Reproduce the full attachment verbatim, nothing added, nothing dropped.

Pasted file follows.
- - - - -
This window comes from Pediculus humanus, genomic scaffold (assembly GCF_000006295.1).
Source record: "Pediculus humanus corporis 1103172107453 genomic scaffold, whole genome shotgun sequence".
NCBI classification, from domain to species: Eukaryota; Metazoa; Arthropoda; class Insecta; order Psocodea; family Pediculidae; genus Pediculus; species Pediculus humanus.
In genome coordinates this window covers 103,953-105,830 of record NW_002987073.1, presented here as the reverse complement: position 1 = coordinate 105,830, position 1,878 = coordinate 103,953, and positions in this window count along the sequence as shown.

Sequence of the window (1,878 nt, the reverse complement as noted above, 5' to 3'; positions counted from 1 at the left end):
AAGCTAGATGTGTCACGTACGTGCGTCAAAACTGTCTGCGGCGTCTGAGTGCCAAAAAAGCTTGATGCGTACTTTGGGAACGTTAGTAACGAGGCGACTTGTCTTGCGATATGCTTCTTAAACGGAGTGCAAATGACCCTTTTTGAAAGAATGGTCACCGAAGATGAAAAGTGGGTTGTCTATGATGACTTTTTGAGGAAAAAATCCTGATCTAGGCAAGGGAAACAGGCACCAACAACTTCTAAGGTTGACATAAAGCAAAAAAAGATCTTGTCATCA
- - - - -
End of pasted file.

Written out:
This window comes from Pediculus humanus, genomic scaffold (assembly GCF_000006295.1).
Source record: "Pediculus humanus corporis 1103172107453 genomic scaffold, whole genome shotgun sequence".
NCBI classification, from domain to species: Eukaryota; Metazoa; Arthropoda; class Insecta; order Psocodea; family Pediculidae; genus Pediculus; species Pediculus humanus.
In genome coordinates this window covers 103,953-105,830 of record NW_002987073.1, presented here as the reverse complement: position 1 = coordinate 105,830, position 1,878 = coordinate 103,953, and positions in this window count along the sequence as shown.

Sequence of the window (1,878 nt, the reverse complement as noted above, 5' to 3'; positions counted from 1 at the left end):
AAGCTAGATGTGTCACGTACGTGCGTCAAAACTGTCTGCGGCGTCTGAGTGCCAAAAAAGCTTGATGCGTACTTTGGGAACGTTAGTAACGAGGCGACTTGTCTTGCGATATGCTTCTTAAACGGAGTGCAAATGACCCTTTTTGAAAGAATGGTCACCGAAGATGAAAAGTGGGTTGTCTATGATGACTTTTTGAGGAAAAAATCCTGATCTAGGCAAGGGAAACAGGCACCAACAACTTCTAAGGTTGACATAAAGCAAAAAAAGATCTTGTCATCA